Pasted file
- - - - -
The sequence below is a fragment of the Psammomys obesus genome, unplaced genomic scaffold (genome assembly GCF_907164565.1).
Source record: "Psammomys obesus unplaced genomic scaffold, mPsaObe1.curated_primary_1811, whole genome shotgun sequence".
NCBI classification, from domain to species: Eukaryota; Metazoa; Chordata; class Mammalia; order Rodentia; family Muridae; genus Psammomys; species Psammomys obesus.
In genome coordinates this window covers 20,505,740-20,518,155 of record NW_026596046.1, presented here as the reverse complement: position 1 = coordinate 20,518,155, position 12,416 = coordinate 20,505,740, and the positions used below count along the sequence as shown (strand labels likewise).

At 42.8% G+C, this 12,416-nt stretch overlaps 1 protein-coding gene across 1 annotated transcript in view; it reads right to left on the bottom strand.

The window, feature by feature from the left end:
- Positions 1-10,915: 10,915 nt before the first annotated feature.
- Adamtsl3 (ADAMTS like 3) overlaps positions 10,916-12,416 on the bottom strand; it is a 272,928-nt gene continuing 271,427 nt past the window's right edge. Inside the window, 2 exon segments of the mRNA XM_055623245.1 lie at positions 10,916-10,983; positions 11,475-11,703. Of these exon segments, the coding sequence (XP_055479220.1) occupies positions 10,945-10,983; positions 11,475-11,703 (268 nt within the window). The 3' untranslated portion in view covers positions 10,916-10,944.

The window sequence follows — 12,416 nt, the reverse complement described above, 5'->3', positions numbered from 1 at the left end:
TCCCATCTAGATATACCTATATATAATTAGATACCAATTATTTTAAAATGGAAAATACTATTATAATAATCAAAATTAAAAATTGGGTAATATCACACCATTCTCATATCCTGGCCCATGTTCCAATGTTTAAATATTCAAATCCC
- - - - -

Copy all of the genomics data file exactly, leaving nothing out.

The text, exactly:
The sequence below is a fragment of the Psammomys obesus genome, unplaced genomic scaffold (genome assembly GCF_907164565.1).
Source record: "Psammomys obesus unplaced genomic scaffold, mPsaObe1.curated_primary_1811, whole genome shotgun sequence".
NCBI classification, from domain to species: Eukaryota; Metazoa; Chordata; class Mammalia; order Rodentia; family Muridae; genus Psammomys; species Psammomys obesus.
In genome coordinates this window covers 20,505,740-20,518,155 of record NW_026596046.1, presented here as the reverse complement: position 1 = coordinate 20,518,155, position 12,416 = coordinate 20,505,740, and the positions used below count along the sequence as shown (strand labels likewise).

At 42.8% G+C, this 12,416-nt stretch overlaps 1 protein-coding gene across 1 annotated transcript in view; it reads right to left on the bottom strand.

The window, feature by feature from the left end:
- Positions 1-10,915: 10,915 nt before the first annotated feature.
- Adamtsl3 (ADAMTS like 3) overlaps positions 10,916-12,416 on the bottom strand; it is a 272,928-nt gene continuing 271,427 nt past the window's right edge. Inside the window, 2 exon segments of the mRNA XM_055623245.1 lie at positions 10,916-10,983; positions 11,475-11,703. Of these exon segments, the coding sequence (XP_055479220.1) occupies positions 10,945-10,983; positions 11,475-11,703 (268 nt within the window). The 3' untranslated portion in view covers positions 10,916-10,944.

The window sequence follows — 12,416 nt, the reverse complement described above, 5'->3', positions numbered from 1 at the left end:
TCCCATCTAGATATACCTATATATAATTAGATACCAATTATTTTAAAATGGAAAATACTATTATAATAATCAAAATTAAAAATTGGGTAATATCACACCATTCTCATATCCTGGCCCATGTTCCAATGTTTAAATATTCAAATCCC